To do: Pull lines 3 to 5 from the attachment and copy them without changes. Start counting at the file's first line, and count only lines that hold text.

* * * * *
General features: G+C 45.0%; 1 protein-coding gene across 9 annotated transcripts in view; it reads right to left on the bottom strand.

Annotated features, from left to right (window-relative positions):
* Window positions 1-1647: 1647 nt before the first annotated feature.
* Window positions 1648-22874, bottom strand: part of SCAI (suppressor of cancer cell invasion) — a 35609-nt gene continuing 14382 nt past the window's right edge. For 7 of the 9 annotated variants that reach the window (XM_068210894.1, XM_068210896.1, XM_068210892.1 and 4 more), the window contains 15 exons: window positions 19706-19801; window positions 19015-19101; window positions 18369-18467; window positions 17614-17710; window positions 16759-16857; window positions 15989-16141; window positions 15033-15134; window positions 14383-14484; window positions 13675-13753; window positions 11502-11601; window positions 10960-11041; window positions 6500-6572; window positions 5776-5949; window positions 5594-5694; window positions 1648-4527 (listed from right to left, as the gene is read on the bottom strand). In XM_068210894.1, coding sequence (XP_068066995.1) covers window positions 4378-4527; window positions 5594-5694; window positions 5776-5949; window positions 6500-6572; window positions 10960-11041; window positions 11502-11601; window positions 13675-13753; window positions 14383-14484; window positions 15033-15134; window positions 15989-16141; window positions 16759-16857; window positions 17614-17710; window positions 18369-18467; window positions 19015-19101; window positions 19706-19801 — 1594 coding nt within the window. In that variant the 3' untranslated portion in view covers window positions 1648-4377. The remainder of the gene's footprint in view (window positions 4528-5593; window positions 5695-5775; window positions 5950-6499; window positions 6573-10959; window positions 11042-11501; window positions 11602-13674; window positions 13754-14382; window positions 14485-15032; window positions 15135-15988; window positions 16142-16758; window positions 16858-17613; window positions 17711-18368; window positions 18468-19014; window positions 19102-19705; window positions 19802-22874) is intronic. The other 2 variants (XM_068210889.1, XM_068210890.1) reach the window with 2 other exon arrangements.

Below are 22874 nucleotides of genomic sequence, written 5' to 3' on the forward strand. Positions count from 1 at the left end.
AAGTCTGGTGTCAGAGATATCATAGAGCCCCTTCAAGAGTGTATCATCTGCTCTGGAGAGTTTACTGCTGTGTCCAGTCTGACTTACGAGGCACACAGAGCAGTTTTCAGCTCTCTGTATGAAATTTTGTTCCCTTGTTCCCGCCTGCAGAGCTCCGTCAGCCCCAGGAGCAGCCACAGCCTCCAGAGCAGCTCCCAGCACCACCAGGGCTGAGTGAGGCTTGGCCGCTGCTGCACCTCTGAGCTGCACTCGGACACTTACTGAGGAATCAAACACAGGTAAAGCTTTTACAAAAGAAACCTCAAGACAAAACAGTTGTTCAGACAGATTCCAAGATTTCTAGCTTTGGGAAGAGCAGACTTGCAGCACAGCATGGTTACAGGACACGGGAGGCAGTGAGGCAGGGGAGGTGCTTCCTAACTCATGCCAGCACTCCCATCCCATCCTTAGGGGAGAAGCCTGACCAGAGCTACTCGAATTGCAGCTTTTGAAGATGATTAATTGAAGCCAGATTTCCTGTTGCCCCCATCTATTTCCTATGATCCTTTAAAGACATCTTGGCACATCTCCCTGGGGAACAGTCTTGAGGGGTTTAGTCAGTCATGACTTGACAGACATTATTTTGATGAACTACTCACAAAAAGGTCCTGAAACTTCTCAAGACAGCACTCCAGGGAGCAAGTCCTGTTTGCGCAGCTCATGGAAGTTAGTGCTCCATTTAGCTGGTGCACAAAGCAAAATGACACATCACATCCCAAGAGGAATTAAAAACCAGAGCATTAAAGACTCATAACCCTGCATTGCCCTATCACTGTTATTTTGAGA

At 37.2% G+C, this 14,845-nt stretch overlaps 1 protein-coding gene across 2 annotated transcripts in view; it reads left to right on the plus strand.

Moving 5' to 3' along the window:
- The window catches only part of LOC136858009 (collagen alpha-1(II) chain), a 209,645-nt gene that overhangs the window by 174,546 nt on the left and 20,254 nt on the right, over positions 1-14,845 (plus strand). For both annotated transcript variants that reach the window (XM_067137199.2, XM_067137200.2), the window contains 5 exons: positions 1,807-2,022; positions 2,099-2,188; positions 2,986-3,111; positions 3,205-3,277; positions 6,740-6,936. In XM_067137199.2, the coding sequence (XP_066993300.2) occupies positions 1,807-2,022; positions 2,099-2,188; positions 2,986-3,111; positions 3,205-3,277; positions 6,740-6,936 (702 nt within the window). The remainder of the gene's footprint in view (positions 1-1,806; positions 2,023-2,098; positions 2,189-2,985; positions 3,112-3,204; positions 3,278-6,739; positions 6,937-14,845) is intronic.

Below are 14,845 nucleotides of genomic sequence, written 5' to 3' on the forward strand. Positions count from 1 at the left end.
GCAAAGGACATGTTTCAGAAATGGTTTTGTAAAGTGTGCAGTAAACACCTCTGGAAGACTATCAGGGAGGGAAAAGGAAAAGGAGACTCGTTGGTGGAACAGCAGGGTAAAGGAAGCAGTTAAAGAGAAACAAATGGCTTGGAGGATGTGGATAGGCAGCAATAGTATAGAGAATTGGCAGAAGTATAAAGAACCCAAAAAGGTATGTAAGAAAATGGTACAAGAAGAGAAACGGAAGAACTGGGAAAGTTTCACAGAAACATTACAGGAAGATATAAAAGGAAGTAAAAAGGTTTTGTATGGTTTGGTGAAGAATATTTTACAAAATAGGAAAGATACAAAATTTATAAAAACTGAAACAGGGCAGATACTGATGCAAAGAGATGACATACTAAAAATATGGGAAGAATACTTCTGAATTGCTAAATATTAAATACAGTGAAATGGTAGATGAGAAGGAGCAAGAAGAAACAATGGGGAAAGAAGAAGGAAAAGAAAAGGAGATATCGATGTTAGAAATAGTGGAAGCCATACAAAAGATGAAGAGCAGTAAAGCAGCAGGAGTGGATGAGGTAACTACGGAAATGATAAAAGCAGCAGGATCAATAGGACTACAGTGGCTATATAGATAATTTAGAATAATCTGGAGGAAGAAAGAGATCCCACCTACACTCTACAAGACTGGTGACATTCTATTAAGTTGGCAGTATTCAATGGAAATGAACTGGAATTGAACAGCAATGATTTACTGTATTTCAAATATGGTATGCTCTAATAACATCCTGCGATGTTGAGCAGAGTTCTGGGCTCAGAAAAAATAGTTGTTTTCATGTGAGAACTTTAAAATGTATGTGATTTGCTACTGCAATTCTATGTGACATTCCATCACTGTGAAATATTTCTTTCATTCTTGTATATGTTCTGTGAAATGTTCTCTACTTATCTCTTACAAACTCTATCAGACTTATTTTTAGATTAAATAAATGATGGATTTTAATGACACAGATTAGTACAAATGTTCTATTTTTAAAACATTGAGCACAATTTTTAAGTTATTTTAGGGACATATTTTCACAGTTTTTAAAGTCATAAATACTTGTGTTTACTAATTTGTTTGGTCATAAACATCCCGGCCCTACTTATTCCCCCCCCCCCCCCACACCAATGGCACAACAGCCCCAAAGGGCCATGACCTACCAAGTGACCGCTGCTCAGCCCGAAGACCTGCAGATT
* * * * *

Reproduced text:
* Window positions 1-1647: 1647 nt before the first annotated feature.
* Window positions 1648-22874, bottom strand: part of SCAI (suppressor of cancer cell invasion) — a 35609-nt gene continuing 14382 nt past the window's right edge. For 7 of the 9 annotated variants that reach the window (XM_068210894.1, XM_068210896.1, XM_068210892.1 and 4 more), the window contains 15 exons: window positions 19706-19801; window positions 19015-19101; window positions 18369-18467; window positions 17614-17710; window positions 16759-16857; window positions 15989-16141; window positions 15033-15134; window positions 14383-14484; window positions 13675-13753; window positions 11502-11601; window positions 10960-11041; window positions 6500-6572; window positions 5776-5949; window positions 5594-5694; window positions 1648-4527 (listed from right to left, as the gene is read on the bottom strand). In XM_068210894.1, coding sequence (XP_068066995.1) covers window positions 4378-4527; window positions 5594-5694; window positions 5776-5949; window positions 6500-6572; window positions 10960-11041; window positions 11502-11601; window positions 13675-13753; window positions 14383-14484; window positions 15033-15134; window positions 15989-16141; window positions 16759-16857; window positions 17614-17710; window positions 18369-18467; window positions 19015-19101; window positions 19706-19801 — 1594 coding nt within the window. In that variant the 3' untranslated portion in view covers window positions 1648-4377. The remainder of the gene's footprint in view (window positions 4528-5593; window positions 5695-5775; window positions 5950-6499; window positions 6573-10959; window positions 11042-11501; window positions 11602-13674; window positions 13754-14382; window positions 14485-15032; window positions 15135-15988; window positions 16142-16758; window positions 16858-17613; window positions 17711-18368; window positions 18468-19014; window positions 19102-19705; window positions 19802-22874) is intronic. The other 2 variants (XM_068210889.1, XM_068210890.1) reach the window with 2 other exon arrangements.

Below are 22874 nucleotides of genomic sequence, written 5' to 3' on the forward strand. Positions count from 1 at the left end.